Assertiveness can get a bad rap these days. Pop culture embraces over-the-top characters like Donald Trump, whereas quiet business tycoon Warren Buffet rarely gets mentioned. Both are successful business men and clearly both get things done, but how they go about their business couldn’t be any more different
That’s because assertiveness is more complex than what you may think. More importantly, there are strengths to be found on both sides of the coin (and somewhere in the middle).
Leaders on the driving end of the Assertiveness spectrum tend to embrace confrontation, they can inspire and motivate others because of their drive, measure their own success by the completion of tasks, and are focused and determined once a decision has been made.
Leaders on the easygoing end of the Assertiveness spectrum tend to be more welcoming and accessible, their presence can be reassuring, they are active listeners, and are pragmatic in the way they share their thoughts and opinions.
Self-awareness is the first factor in the leadership equation. A deeper level of trust is developed when a leader is genuine and constant in their actions.
But leadership is about creating a sum that’s greater than the whole of its parts. Leaders can magnify the power of understanding and awareness by making a deliberate effort to coach others in a manner that corresponds with their specific strengths.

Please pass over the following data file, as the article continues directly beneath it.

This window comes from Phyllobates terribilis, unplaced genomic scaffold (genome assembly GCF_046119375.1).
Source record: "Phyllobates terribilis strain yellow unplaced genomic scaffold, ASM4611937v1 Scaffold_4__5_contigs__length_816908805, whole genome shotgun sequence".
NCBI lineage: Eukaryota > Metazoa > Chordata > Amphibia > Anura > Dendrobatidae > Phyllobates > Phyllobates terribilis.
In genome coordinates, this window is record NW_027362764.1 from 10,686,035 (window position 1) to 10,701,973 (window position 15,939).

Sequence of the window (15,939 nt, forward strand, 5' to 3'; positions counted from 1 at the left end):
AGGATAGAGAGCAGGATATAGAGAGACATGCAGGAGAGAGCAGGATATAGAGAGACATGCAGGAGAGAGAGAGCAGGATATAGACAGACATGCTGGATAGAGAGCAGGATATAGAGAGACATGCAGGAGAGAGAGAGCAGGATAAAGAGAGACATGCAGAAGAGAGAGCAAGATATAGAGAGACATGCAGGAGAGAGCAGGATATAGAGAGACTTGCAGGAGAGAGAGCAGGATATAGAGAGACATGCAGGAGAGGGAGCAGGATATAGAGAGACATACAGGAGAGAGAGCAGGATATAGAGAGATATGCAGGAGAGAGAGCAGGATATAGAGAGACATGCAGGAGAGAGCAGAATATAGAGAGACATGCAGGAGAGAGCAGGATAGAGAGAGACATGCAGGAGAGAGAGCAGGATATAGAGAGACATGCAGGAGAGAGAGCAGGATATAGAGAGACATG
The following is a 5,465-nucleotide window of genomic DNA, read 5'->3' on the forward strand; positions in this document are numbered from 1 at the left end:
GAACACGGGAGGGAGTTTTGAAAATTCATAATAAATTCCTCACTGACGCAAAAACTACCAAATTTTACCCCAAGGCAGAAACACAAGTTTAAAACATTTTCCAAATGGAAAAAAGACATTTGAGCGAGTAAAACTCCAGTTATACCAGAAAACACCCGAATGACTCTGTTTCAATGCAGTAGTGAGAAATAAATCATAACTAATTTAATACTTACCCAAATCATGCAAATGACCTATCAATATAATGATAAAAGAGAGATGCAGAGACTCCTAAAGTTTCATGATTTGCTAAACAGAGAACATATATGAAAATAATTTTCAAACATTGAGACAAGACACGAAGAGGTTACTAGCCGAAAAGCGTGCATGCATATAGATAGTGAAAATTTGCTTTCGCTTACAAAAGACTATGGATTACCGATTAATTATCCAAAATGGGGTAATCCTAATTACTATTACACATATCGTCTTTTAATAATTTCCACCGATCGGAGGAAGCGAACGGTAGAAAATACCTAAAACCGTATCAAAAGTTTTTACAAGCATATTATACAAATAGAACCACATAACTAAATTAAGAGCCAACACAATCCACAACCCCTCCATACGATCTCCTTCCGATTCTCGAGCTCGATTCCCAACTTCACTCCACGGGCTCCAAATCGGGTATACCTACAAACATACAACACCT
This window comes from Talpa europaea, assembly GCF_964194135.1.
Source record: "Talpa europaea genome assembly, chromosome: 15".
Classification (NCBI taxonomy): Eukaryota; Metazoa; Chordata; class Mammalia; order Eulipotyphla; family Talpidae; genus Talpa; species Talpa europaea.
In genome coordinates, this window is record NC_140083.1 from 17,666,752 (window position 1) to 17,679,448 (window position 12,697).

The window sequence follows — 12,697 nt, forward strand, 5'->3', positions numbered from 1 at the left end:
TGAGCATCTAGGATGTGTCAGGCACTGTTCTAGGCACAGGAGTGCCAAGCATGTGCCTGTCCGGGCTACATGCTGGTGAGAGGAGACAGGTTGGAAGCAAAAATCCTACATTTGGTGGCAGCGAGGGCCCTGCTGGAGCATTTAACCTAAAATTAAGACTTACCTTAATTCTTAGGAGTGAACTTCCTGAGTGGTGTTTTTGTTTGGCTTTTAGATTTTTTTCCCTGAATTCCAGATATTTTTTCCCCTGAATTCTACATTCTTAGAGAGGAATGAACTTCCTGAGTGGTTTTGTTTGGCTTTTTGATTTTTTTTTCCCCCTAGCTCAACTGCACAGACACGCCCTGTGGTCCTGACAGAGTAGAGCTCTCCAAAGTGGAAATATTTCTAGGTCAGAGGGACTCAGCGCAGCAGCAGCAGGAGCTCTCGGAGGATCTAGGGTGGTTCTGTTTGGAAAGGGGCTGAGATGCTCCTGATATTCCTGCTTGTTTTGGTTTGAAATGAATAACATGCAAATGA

How do you do that? We’ve got insights to help you identify what kind of behaviors your team members exhibit and how to lead them accordingly.
Clues that you’re working with a peacekeeper
•Uncomfortable with confrontational interaction
•Reflects questions away from themselves and does not immediately volunteer their opinion
•Learns by listening to others
Tips for managing a team of peacekeepers:
•Take the time to listen to their ideas and exhibit collaboration
•Keep your voice even-toned
•Allow them to complete tasks at their own pace
•Make an effort to speak to them during breaks
•Plan small group activities where they have the opportunity to shine
Clues that you’re working with a driver:
•Willingly voice opinions and concern
•Thrives in debate type situations
•Prefers a fast pace
Tips for managing a team of drivers:
•Cut to the chase and make information relevant
•Show that you’re in control by giving directions
•Set defined goals and deadlines and give them the power to meet them
•Allow for friendly competition
Whether your people are driving new ideas or facilitating consensus of ideas within the group, both sides are equally important and both ways are Assertively getting things done.
And this is one more way to reinforce the power of a WE Team (where all Emergenetics attributes are present). As a leader, the more you can understand your team, the more you can harness their differences for higher levels of performance.
Thanks to Mark Miller for the post.